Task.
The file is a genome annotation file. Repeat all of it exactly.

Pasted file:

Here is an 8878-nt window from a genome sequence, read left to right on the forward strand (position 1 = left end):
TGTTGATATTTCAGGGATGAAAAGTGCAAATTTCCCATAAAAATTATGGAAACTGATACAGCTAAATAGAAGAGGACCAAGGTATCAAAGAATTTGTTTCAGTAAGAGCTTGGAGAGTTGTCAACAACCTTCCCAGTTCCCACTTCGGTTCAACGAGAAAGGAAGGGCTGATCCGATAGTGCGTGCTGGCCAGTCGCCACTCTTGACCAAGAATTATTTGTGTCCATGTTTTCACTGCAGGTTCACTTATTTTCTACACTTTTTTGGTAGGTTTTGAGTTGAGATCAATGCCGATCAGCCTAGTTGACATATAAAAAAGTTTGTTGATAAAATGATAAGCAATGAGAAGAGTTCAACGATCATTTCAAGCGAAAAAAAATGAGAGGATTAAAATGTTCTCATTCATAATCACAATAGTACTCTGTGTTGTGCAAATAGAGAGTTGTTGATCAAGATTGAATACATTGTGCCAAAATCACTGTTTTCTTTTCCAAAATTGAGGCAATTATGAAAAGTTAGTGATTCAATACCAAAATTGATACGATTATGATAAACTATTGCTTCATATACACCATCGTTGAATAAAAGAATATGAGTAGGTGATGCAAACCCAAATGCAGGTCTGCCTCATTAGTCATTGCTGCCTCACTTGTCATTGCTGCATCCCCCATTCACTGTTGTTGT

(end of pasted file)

Here is an 8878-nt window from a genome sequence, read left to right on the forward strand (position 1 = left end):
TGTTGATATTTCAGGGATGAAAAGTGCAAATTTCCCATAAAAATTATGGAAACTGATACAGCTAAATAGAAGAGGACCAAGGTATCAAAGAATTTGTTTCAGTAAGAGCTTGGAGAGTTGTCAACAACCTTCCCAGTTCCCACTTCGGTTCAACGAGAAAGGAAGGGCTGATCCGATAGTGCGTGCTGGCCAGTCGCCACTCTTGACCAAGAATTATTTGTGTCCATGTTTTCACTGCAGGTTCACTTATTTTCTACACTTTTTTGGTAGGTTTTGAGTTGAGATCAATGCCGATCAGCCTAGTTGACATATAAAAAAGTTTGTTGATAAAATGATAAGCAATGAGAAGAGTTCAACGATCATTTCAAGCGAAAAAAAATGAGAGGATTAAAATGTTCTCATTCATAATCACAATAGTACTCTGTGTTGTGCAAATAGAGAGTTGTTGATCAAGATTGAATACATTGTGCCAAAATCACTGTTTTCTTTTCCAAAATTGAGGCAATTATGAAAAGTTAGTGATTCAATACCAAAATTGATACGATTATGATAAACTATTGCTTCATATACACCATCGTTGAATAAAAGAATATGAGTAGGTGATGCAAACCCAAATGCAGGTCTGCCTCATTAGTCATTGCTGCCTCACTTGTCATTGCTGCATCCCCCATTCACTGTTGTTGT